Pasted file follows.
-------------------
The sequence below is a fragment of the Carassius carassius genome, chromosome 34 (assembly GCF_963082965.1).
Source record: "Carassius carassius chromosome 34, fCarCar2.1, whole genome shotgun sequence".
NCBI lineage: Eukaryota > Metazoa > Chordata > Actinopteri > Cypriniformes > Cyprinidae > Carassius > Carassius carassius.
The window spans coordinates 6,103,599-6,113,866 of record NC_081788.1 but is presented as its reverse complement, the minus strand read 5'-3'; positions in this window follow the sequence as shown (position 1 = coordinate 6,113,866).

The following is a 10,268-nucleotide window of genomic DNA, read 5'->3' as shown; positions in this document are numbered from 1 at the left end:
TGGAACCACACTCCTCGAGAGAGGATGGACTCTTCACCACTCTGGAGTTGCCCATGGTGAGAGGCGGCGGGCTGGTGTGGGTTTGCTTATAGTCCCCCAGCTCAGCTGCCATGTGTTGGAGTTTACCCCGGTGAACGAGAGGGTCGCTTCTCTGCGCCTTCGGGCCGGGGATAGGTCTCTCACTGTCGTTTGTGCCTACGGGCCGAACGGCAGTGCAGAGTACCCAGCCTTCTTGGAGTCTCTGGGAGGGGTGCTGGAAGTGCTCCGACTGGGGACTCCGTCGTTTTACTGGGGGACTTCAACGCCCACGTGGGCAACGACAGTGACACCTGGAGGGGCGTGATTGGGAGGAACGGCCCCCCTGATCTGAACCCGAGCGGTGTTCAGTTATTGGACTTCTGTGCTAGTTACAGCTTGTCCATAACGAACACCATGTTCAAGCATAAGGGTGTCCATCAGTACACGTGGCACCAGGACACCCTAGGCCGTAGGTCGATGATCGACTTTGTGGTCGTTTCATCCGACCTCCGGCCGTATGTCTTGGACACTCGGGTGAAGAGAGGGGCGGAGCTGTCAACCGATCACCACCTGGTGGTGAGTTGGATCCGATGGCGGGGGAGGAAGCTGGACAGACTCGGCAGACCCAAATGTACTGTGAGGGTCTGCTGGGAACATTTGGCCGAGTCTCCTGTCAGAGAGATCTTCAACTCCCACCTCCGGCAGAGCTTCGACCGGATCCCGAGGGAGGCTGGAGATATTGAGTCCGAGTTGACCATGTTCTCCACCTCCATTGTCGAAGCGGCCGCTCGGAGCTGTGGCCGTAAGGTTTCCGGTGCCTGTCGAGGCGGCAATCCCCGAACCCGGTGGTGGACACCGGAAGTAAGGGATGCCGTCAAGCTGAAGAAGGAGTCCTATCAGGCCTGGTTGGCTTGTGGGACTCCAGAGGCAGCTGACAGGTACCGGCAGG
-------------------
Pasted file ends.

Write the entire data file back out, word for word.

The sequence below is a fragment of the Carassius carassius genome, chromosome 34 (assembly GCF_963082965.1).
Source record: "Carassius carassius chromosome 34, fCarCar2.1, whole genome shotgun sequence".
NCBI lineage: Eukaryota > Metazoa > Chordata > Actinopteri > Cypriniformes > Cyprinidae > Carassius > Carassius carassius.
The window spans coordinates 6,103,599-6,113,866 of record NC_081788.1 but is presented as its reverse complement, the minus strand read 5'-3'; positions in this window follow the sequence as shown (position 1 = coordinate 6,113,866).

The following is a 10,268-nucleotide window of genomic DNA, read 5'->3' as shown; positions in this document are numbered from 1 at the left end:
TGGAACCACACTCCTCGAGAGAGGATGGACTCTTCACCACTCTGGAGTTGCCCATGGTGAGAGGCGGCGGGCTGGTGTGGGTTTGCTTATAGTCCCCCAGCTCAGCTGCCATGTGTTGGAGTTTACCCCGGTGAACGAGAGGGTCGCTTCTCTGCGCCTTCGGGCCGGGGATAGGTCTCTCACTGTCGTTTGTGCCTACGGGCCGAACGGCAGTGCAGAGTACCCAGCCTTCTTGGAGTCTCTGGGAGGGGTGCTGGAAGTGCTCCGACTGGGGACTCCGTCGTTTTACTGGGGGACTTCAACGCCCACGTGGGCAACGACAGTGACACCTGGAGGGGCGTGATTGGGAGGAACGGCCCCCCTGATCTGAACCCGAGCGGTGTTCAGTTATTGGACTTCTGTGCTAGTTACAGCTTGTCCATAACGAACACCATGTTCAAGCATAAGGGTGTCCATCAGTACACGTGGCACCAGGACACCCTAGGCCGTAGGTCGATGATCGACTTTGTGGTCGTTTCATCCGACCTCCGGCCGTATGTCTTGGACACTCGGGTGAAGAGAGGGGCGGAGCTGTCAACCGATCACCACCTGGTGGTGAGTTGGATCCGATGGCGGGGGAGGAAGCTGGACAGACTCGGCAGACCCAAATGTACTGTGAGGGTCTGCTGGGAACATTTGGCCGAGTCTCCTGTCAGAGAGATCTTCAACTCCCACCTCCGGCAGAGCTTCGACCGGATCCCGAGGGAGGCTGGAGATATTGAGTCCGAGTTGACCATGTTCTCCACCTCCATTGTCGAAGCGGCCGCTCGGAGCTGTGGCCGTAAGGTTTCCGGTGCCTGTCGAGGCGGCAATCCCCGAACCCGGTGGTGGACACCGGAAGTAAGGGATGCCGTCAAGCTGAAGAAGGAGTCCTATCAGGCCTGGTTGGCTTGTGGGACTCCAGAGGCAGCTGACAGGTACCGGCAGG